Presently, many IF studies have been conducted on animals, making the findings subject to skepticism, but even though there have been a scarce number of IF studies conducted on humans, the evidence substantiated by human studies has been sufficient to turn heads. In one of these IF studies conducted on humans, researchers from the University of Alabama observed a group of eight obese pre-diabetic men on early-time restricted feeding compared to twelve hour restricted feeding.

Researchers noted that in previous studies of time restricted feeding (TRF) trials, the specific time of day of the eating window affected results. They noticed that the body’s internal biological clock, known as the circadian system, was having an impact on the data, indicating “that combining two different meal timing strategies—IF and eating in alignment with circadian rhythms—may be a particularly beneficial form of IF.” Data taken from human TRF trials suggested that food intake in the morning was optimal for the human metabolism when insulin sensitivity and food digestibility were higher.

During the randomized controlled trial (RCT), the group of men had a daily eating window of six hours with dinner before 3pm for five weeks. In an effort to test the effectiveness of IF without the weight loss factor, there was no caloric deficit or surplus. Participants were given enough food to maintain their weight and only received food by the study staff, making it the most controlled RCT conducted on humans for the study of IF to date.

In seven out of eight participants, insulin sensitivity improved, insulin levels were lowered, and blood pressure was lowered without any weight loss. Intermittent fasting proved to have health benefits beyond weight loss.

Autophagy was activated by fasting.

Studies have shown that one of the greatest benefits of fasting is autophagy, which could be described as cellular cleansing. The literal translation of the latin-derived word is self-eating. Autophagy occurs when the deteriorated organelles of the cells are discarded and metabolized. The damaged organelles become fuel for regenerating new and healthier cells.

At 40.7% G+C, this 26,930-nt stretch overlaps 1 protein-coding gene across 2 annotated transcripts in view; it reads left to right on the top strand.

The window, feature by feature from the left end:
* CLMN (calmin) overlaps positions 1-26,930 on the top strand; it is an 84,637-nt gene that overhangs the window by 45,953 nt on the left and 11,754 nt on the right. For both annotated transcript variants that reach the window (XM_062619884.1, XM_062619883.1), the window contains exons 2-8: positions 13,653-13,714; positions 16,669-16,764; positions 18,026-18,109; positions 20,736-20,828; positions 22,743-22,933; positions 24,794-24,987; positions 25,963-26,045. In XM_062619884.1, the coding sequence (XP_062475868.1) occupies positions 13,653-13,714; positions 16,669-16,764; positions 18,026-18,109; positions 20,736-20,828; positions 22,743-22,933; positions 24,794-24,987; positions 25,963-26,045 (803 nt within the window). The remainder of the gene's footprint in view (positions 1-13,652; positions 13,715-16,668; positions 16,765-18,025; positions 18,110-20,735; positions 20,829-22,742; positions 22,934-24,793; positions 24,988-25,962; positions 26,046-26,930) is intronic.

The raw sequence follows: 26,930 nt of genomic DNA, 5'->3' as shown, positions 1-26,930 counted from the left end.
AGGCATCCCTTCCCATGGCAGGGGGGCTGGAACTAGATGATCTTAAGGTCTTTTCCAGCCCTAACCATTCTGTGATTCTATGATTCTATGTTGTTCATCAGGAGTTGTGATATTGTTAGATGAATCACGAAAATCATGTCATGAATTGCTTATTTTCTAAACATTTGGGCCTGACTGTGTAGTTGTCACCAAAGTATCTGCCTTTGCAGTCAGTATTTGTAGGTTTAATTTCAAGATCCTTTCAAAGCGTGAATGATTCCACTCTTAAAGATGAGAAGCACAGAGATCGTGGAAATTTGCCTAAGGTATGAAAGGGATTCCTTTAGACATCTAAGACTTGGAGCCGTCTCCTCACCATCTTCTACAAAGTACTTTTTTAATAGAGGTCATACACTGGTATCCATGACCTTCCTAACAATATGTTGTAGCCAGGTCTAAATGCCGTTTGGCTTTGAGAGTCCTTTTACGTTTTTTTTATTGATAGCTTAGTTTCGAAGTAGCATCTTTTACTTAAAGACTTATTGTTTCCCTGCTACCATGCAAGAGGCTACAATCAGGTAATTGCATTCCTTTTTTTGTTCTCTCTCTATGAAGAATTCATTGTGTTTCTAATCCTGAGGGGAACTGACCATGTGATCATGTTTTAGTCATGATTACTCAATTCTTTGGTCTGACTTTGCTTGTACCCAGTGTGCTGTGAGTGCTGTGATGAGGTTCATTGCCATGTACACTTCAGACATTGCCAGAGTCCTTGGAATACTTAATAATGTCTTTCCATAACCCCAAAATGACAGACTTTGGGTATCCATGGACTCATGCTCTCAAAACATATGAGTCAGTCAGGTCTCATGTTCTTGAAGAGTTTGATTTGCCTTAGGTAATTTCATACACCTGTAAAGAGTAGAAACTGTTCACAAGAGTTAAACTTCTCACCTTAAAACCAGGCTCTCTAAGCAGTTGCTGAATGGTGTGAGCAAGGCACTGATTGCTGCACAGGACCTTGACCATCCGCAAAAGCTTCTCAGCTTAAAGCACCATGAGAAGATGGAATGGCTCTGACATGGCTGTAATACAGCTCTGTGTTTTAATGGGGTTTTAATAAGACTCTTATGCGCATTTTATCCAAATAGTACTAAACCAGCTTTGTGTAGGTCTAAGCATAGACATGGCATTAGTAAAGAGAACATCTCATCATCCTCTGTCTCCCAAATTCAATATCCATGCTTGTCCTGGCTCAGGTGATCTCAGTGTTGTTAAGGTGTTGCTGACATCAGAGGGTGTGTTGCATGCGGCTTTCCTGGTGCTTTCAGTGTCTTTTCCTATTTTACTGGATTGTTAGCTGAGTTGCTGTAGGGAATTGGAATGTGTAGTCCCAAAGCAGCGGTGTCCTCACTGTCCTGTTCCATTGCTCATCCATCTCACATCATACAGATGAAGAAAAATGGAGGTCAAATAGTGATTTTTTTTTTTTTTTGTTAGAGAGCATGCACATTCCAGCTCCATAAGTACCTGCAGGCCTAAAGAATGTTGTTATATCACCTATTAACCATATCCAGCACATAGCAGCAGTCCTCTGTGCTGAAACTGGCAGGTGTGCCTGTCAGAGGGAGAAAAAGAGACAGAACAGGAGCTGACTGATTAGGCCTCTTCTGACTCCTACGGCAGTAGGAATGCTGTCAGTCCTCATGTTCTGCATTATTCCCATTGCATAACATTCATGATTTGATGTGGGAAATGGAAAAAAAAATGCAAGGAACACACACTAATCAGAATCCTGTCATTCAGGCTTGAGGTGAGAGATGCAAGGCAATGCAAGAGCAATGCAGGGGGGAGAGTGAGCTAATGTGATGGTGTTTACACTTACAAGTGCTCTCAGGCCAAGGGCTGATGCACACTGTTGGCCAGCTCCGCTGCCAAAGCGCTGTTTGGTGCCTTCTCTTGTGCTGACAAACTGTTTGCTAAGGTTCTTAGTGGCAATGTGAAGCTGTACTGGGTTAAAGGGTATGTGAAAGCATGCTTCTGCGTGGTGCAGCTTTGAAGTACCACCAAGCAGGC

Autophagy is engaged only in a fasted state of at least twelve hours and continues until food is consumed, at which point, the body shifts gears into metabolizing the incoming nutrition. Autophagy can never be activated while the digestive organs are burdened with food.

The 2014 study, Fasting: Molecular Mechanisms and Clinical Applications, analyzed the major factors that have afflicted overweight people of overfed and sedentary generations by looking at the data of 112 studies. Among elevated glucose, insulin, and inflammation, the “accumulation of dysfunctional proteins and organelles” was also a recurring factor. Based on the body of evidence dissected, the study concluded that periodic fasting could be optimum for adult health, reducing the risk of chronic diseases and promoting anti-aging due in part to the effects of autophagy.

Ultimately, the combination of weight loss, reduced insulin levels, and the activation of autophagy have made intermittent fasting one of the most advantageous preventive health tools known to man.

References

Finkelstein, E. A., Khavjou, O. A., Thompson, H., Trogdon, J. G., Pan, L., Sherry, B., & Dietz, W. (2012). Obesity and Severe Obesity Forecasts Through 2030. American Journal of Preventive Medicine, 42(6), 563–570. doi: 10.1016/j.amepre.2011.10.026. https://www.ajpmonline.org/action/showPdf?pii=S0749-3797%2812%2900146-8

Furmli, S., Elmasry, R., Ramos, M., & Fung, J. (2018, September 18). Therapeutic use of intermittent fasting for people with type 2 diabetes as an alternative to insulin. Retrieved from https://casereports.bmj.com/content/casereports/2018/bcr-2017-221854.full.pdf

Longo, V. D., & Mattson, M. P. (2014, February 4). Fasting: molecular mechanisms and clinical applications. Retrieved from https://www.ncbi.nlm.nih.gov/pmc/articles/PMC3946160/pdf/nihms551820.pdf 

National Diabetes Statistics Report. (2018, February 24). Retrieved from https://www.cdc.gov/diabetes/pdfs/data/statistics/national-diabetes-statistics-report.pdf

Sutton, E. F., Beyl, R., Early, K. S., Cefalu, W. T., Ravussin, E., & Peterson, C. M. (2018). Early Time-Restricted Feeding Improves Insulin Sensitivity, Blood Pressure, and Oxidative Stress Even without Weight Loss in Men with Prediabetes. Cell Metabolism, 27(6), 1212–1221. doi: 10.1016/j.cmet.2018.04.010. https://doi.org/10.1016/j.cmet.2018.04.010 The Science. (2020, January 6). Retrieved from https://thefastingmethod.com/the-science/